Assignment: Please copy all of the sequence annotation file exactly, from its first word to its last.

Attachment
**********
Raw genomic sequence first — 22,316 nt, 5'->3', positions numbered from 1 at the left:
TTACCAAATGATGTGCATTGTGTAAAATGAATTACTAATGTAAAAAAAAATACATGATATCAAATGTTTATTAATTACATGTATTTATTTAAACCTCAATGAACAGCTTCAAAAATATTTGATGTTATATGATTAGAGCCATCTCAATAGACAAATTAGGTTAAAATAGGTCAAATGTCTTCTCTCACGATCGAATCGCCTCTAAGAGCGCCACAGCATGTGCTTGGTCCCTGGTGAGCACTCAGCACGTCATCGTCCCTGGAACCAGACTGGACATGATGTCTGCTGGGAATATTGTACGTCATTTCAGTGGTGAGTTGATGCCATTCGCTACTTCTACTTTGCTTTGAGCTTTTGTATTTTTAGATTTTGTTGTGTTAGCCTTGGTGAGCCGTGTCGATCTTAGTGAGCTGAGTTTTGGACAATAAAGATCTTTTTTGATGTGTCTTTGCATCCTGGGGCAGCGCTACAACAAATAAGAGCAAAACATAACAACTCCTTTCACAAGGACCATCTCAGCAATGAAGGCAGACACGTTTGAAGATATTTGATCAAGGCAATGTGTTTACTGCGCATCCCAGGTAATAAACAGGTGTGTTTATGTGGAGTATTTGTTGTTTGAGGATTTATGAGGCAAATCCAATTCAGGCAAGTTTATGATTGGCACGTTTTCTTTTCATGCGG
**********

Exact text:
Raw genomic sequence first — 22,316 nt, 5'->3', positions numbered from 1 at the left:
TTACCAAATGATGTGCATTGTGTAAAATGAATTACTAATGTAAAAAAAAATACATGATATCAAATGTTTATTAATTACATGTATTTATTTAAACCTCAATGAACAGCTTCAAAAATATTTGATGTTATATGATTAGAGCCATCTCAATAGACAAATTAGGTTAAAATAGGTCAAATGTCTTCTCTCACGATCGAATCGCCTCTAAGAGCGCCACAGCATGTGCTTGGTCCCTGGTGAGCACTCAGCACGTCATCGTCCCTGGAACCAGACTGGACATGATGTCTGCTGGGAATATTGTACGTCATTTCAGTGGTGAGTTGATGCCATTCGCTACTTCTACTTTGCTTTGAGCTTTTGTATTTTTAGATTTTGTTGTGTTAGCCTTGGTGAGCCGTGTCGATCTTAGTGAGCTGAGTTTTGGACAATAAAGATCTTTTTTGATGTGTCTTTGCATCCTGGGGCAGCGCTACAACAAATAAGAGCAAAACATAACAACTCCTTTCACAAGGACCATCTCAGCAATGAAGGCAGACACGTTTGAAGATATTTGATCAAGGCAATGTGTTTACTGCGCATCCCAGGTAATAAACAGGTGTGTTTATGTGGAGTATTTGTTGTTTGAGGATTTATGAGGCAAATCCAATTCAGGCAAGTTTATGATTGGCACGTTTTCTTTTCATGCGG